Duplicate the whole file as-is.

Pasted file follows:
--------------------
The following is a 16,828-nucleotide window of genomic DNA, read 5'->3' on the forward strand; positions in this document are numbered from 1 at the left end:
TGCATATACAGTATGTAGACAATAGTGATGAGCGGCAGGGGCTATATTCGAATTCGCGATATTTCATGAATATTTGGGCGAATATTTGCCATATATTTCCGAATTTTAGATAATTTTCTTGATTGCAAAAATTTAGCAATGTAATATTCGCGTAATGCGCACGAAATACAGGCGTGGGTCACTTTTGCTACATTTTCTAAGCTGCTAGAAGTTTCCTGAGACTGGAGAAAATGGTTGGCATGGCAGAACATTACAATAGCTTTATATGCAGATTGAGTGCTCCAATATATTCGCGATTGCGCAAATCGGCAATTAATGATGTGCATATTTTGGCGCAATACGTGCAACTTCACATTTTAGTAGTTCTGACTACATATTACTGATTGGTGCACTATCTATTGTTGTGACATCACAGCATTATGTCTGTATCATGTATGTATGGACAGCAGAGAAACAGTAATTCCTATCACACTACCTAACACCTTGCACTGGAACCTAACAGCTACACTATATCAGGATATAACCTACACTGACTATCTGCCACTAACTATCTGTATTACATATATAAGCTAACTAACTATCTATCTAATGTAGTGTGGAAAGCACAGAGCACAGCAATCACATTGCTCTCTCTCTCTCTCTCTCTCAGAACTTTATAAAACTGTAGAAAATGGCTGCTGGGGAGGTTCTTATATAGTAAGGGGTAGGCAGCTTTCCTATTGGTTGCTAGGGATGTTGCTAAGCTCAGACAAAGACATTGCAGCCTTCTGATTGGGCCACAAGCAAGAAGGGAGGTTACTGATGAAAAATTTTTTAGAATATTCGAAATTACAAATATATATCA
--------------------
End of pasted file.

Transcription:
The following is a 16,828-nucleotide window of genomic DNA, read 5'->3' on the forward strand; positions in this document are numbered from 1 at the left end:
TGCATATACAGTATGTAGACAATAGTGATGAGCGGCAGGGGCTATATTCGAATTCGCGATATTTCATGAATATTTGGGCGAATATTTGCCATATATTTCCGAATTTTAGATAATTTTCTTGATTGCAAAAATTTAGCAATGTAATATTCGCGTAATGCGCACGAAATACAGGCGTGGGTCACTTTTGCTACATTTTCTAAGCTGCTAGAAGTTTCCTGAGACTGGAGAAAATGGTTGGCATGGCAGAACATTACAATAGCTTTATATGCAGATTGAGTGCTCCAATATATTCGCGATTGCGCAAATCGGCAATTAATGATGTGCATATTTTGGCGCAATACGTGCAACTTCACATTTTAGTAGTTCTGACTACATATTACTGATTGGTGCACTATCTATTGTTGTGACATCACAGCATTATGTCTGTATCATGTATGTATGGACAGCAGAGAAACAGTAATTCCTATCACACTACCTAACACCTTGCACTGGAACCTAACAGCTACACTATATCAGGATATAACCTACACTGACTATCTGCCACTAACTATCTGTATTACATATATAAGCTAACTAACTATCTATCTAATGTAGTGTGGAAAGCACAGAGCACAGCAATCACATTGCTCTCTCTCTCTCTCTCTCTCAGAACTTTATAAAACTGTAGAAAATGGCTGCTGGGGAGGTTCTTATATAGTAAGGGGTAGGCAGCTTTCCTATTGGTTGCTAGGGATGTTGCTAAGCTCAGACAAAGACATTGCAGCCTTCTGATTGGGCCACAAGCAAGAAGGGAGGTTACTGATGAAAAATTTTTTAGAATATTCGAAATTACAAATATATATCA